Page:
Newcastle United plugged one of the two gaping holes in their side in time for last Saturday’s huge game against Watford.
Chris Wood made his debut as the club’s only fit senior striker following his £25million move from relegation rivals Burnley.
However, at centre-back, Jamaal Lascelles and Fabian Schar were again paired, prompting an all too predictable finale in which the former – Newcastle’s captain – was beaten in the air for a dramatic Watford equaliser.
Newcastle have been pushing hard for defensive reinforcements to fit in alongside Kieran Trippier, but Lille insist Sven Botman will not be sold in January and a pursuit of Sevilla’s Diego Carlos is also dragging on, while interest in Benoit Badiashile of Monaco – another mooted option – has been complicated by his injury.
Regardless, the Magpies’ bottomless budget simply must deliver a centre-back in the coming days, for Eddie Howe’s men – still with only a single win this season – risk being cut adrift, as the world’s richest club or otherwise.
Fine margins foiling Magpies
Wood did not have an immediate impact, and Newcastle’s attackers have struggled to aid their defensive colleagues this season, never once forging a two-goal lead in a game.
But when they have been able to net first, doing so in 10 different matches, including against Watford, that back line has failed miserably to protect their advantage.
Newcastle have dropped a league-leading 21 points from winning positions. With 18 matches to play, an unwanted club record of 31 (in 2004-05) is coming into view.
21 – Newcastle have dropped more points from winning positions than any other team in the Premier League this season (21), and have only won one of the 10 games they have scored first in (D6 L3). Fragile. pic.twitter.com/XwkzGIFBLU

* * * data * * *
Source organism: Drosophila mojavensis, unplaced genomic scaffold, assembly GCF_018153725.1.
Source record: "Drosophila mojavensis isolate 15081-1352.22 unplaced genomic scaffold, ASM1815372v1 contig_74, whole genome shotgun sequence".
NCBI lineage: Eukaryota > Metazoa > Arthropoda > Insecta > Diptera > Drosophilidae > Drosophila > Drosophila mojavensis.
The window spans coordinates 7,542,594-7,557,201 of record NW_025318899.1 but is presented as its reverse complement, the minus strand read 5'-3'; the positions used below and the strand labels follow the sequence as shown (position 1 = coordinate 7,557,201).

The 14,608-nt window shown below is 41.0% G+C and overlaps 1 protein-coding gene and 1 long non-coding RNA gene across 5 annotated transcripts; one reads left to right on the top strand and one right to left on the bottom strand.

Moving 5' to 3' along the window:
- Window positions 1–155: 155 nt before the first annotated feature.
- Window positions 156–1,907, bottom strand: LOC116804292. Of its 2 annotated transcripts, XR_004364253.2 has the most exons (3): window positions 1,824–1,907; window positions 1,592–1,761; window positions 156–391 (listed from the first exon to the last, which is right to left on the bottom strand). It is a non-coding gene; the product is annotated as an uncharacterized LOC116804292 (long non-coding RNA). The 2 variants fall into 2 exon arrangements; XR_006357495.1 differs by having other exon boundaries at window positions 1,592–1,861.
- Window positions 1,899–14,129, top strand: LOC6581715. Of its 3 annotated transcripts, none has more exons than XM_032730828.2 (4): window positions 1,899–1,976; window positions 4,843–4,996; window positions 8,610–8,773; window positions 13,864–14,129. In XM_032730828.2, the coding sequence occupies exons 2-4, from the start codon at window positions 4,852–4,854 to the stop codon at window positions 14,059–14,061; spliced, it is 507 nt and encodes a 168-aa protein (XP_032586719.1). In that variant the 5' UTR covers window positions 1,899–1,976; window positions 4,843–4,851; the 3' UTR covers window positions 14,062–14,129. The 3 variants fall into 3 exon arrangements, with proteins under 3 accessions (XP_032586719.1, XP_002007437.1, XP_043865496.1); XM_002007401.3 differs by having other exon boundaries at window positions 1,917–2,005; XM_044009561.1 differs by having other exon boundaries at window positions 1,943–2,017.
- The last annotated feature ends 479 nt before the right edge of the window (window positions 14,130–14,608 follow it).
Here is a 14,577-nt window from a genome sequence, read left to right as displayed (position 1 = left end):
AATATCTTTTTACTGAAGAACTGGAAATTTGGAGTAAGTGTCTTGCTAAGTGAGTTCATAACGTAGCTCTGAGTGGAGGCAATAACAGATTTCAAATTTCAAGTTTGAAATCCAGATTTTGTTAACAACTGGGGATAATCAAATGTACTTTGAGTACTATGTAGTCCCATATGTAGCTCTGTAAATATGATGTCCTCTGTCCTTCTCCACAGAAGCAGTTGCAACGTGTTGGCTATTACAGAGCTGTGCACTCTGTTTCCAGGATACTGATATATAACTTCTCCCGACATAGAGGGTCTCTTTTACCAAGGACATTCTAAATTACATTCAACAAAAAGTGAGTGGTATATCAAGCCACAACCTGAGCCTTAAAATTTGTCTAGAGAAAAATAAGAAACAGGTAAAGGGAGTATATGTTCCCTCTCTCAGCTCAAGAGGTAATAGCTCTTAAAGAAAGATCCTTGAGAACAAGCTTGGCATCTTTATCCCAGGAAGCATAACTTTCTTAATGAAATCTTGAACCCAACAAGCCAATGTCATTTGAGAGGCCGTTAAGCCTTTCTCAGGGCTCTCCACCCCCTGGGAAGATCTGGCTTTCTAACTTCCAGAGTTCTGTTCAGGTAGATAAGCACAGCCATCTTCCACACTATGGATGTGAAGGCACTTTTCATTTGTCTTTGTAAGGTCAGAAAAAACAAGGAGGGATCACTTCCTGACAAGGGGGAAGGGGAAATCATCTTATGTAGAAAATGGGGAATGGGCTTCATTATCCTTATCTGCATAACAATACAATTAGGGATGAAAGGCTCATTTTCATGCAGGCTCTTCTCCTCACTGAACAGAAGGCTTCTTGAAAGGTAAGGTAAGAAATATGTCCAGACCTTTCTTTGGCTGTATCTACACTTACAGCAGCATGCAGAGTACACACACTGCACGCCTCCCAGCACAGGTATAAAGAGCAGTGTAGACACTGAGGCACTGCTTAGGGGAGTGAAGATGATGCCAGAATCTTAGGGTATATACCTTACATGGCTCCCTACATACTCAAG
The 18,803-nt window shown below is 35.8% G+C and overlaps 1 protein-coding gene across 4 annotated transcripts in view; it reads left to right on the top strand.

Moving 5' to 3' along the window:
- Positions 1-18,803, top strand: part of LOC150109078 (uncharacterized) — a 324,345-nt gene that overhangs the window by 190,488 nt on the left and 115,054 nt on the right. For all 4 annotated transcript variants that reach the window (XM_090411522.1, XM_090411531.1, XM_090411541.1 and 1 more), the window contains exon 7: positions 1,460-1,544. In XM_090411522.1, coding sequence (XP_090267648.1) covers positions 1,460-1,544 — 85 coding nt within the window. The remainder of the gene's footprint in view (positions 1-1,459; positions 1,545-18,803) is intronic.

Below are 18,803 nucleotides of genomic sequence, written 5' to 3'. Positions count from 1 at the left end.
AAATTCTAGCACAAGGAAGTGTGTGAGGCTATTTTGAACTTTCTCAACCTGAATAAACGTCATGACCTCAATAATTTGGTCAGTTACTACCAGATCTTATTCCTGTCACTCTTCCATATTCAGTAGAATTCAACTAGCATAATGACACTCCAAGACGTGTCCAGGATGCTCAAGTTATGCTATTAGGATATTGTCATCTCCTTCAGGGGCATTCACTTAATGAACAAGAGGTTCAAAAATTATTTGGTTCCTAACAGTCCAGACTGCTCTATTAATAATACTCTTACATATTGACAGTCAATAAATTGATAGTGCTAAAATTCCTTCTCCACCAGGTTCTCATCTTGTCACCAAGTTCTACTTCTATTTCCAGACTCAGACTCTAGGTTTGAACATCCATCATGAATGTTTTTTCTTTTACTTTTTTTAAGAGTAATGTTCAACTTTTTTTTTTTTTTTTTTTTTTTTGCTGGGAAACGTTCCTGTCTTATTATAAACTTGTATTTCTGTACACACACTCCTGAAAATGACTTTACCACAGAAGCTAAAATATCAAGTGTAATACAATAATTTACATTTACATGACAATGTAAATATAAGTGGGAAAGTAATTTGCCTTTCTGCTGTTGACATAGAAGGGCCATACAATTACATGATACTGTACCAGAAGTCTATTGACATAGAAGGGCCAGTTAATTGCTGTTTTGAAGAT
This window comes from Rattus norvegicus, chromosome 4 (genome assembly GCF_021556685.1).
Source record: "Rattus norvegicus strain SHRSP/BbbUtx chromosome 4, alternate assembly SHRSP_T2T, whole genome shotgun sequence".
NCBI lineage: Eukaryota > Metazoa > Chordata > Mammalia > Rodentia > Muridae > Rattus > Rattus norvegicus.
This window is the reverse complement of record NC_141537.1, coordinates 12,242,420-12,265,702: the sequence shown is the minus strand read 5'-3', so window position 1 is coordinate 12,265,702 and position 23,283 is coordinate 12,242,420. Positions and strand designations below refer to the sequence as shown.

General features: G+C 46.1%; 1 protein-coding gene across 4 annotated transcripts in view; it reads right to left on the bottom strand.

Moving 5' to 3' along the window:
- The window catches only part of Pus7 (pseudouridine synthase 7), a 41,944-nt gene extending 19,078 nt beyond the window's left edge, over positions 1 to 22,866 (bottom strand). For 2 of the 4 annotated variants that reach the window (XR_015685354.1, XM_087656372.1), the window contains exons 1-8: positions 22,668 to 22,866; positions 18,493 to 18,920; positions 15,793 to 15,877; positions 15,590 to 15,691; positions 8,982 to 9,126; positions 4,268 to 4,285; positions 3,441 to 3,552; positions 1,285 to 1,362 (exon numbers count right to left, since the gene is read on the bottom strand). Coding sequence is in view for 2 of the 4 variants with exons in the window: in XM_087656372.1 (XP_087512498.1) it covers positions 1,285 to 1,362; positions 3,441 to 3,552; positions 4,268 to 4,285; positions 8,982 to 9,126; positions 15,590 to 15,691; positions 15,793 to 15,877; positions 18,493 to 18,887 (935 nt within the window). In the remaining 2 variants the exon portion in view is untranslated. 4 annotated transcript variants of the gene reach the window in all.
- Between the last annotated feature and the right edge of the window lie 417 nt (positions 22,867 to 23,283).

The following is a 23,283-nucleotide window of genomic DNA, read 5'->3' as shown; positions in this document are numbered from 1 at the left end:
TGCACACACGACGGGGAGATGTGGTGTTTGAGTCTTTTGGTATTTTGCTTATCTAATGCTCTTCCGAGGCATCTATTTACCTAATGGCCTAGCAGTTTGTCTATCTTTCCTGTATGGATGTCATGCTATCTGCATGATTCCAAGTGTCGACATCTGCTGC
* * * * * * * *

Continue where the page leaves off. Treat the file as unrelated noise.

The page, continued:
— OptaJoe (@OptaJoe) January 15, 2022
This dismal trend has resulted in nine draws through 20 games, their most at this stage of a season in the competition’s history (beating eight in 20 in 2003-04).
Having lost fewer games (10) than 13th-placed Aston Villa (11) and trailed for only 35 per cent of their time with the ball in play (the same proportion as 10th-placed Leicester City), it will be these draws that relegate Newcastle, with such fine margins deciding their destiny to this point.
Newcastle have missed at least one ‘big chance’, from which Opta would expect a player to score, in six of their nine draws – including Joelinton on Saturday and each of Sean Longstaff, Ciaran Clark and Jacob Murphy in the reverse fixture at Watford (another 1-1) – while their opponents have been far less profligate with the opportunities afforded by some generous defending.
Generous Geordies giving up gifts
Newcastle have gifted away a league-high 10 goals this term through errors leading to goals (four), penalty goals (five) and own goals (one), representing 23.3 per cent of the alarming total of 43 in the goals against column.
It is a statistic that reflects slightly harshly on the St James’ Park outfit, given Newcastle have given up just eight chances through errors. Only Everton (six goals from eight errors) have been punished more ruthlessly.
But there can be no doubt Howe needs upgrades in that area of the pitch.